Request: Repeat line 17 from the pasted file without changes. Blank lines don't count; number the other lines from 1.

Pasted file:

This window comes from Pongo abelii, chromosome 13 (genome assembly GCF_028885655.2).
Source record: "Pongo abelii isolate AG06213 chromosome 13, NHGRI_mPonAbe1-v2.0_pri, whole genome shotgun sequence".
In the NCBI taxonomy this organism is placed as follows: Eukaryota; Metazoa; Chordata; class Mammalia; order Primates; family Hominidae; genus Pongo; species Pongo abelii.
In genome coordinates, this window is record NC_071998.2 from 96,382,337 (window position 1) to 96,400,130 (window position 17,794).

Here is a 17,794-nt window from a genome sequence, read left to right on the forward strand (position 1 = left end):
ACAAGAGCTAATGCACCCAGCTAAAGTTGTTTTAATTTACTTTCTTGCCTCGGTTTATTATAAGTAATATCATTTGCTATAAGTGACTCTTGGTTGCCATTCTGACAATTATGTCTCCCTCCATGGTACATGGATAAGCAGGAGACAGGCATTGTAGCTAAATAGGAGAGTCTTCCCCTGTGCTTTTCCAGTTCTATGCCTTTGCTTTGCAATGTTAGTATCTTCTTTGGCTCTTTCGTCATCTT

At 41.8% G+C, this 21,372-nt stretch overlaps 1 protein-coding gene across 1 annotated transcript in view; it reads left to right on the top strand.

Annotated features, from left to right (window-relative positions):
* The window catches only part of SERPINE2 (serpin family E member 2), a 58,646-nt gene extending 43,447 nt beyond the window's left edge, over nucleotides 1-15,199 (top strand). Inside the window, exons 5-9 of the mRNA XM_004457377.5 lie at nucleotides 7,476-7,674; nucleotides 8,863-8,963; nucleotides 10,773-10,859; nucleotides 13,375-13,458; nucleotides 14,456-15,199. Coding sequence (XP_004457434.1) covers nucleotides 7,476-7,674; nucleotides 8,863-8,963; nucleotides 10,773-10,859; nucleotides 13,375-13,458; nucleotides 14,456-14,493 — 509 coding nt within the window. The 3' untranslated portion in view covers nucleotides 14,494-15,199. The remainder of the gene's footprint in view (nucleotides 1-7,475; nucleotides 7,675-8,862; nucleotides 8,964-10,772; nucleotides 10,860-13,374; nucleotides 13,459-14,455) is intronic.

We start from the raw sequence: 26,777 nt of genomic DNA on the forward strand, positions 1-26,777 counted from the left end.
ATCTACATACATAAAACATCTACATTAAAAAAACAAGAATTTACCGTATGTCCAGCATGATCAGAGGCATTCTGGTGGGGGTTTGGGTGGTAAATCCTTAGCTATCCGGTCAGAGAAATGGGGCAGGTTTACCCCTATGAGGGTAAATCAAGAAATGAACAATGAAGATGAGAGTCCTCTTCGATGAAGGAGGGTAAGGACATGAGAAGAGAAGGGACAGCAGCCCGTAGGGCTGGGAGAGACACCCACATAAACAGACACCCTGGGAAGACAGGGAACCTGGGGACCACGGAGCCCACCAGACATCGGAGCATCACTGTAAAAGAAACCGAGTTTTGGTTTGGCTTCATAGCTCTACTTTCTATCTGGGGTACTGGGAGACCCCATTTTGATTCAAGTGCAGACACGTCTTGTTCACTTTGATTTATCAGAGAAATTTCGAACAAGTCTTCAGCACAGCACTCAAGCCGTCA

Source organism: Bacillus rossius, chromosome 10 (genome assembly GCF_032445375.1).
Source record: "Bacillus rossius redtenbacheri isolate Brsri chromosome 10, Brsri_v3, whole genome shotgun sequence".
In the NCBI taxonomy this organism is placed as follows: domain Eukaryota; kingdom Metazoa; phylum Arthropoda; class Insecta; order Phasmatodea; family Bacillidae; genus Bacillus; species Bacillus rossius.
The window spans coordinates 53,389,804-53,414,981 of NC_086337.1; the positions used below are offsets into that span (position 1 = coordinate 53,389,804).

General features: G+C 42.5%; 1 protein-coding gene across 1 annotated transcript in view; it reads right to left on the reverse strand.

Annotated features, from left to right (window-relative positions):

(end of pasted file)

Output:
Annotated features, from left to right (window-relative positions):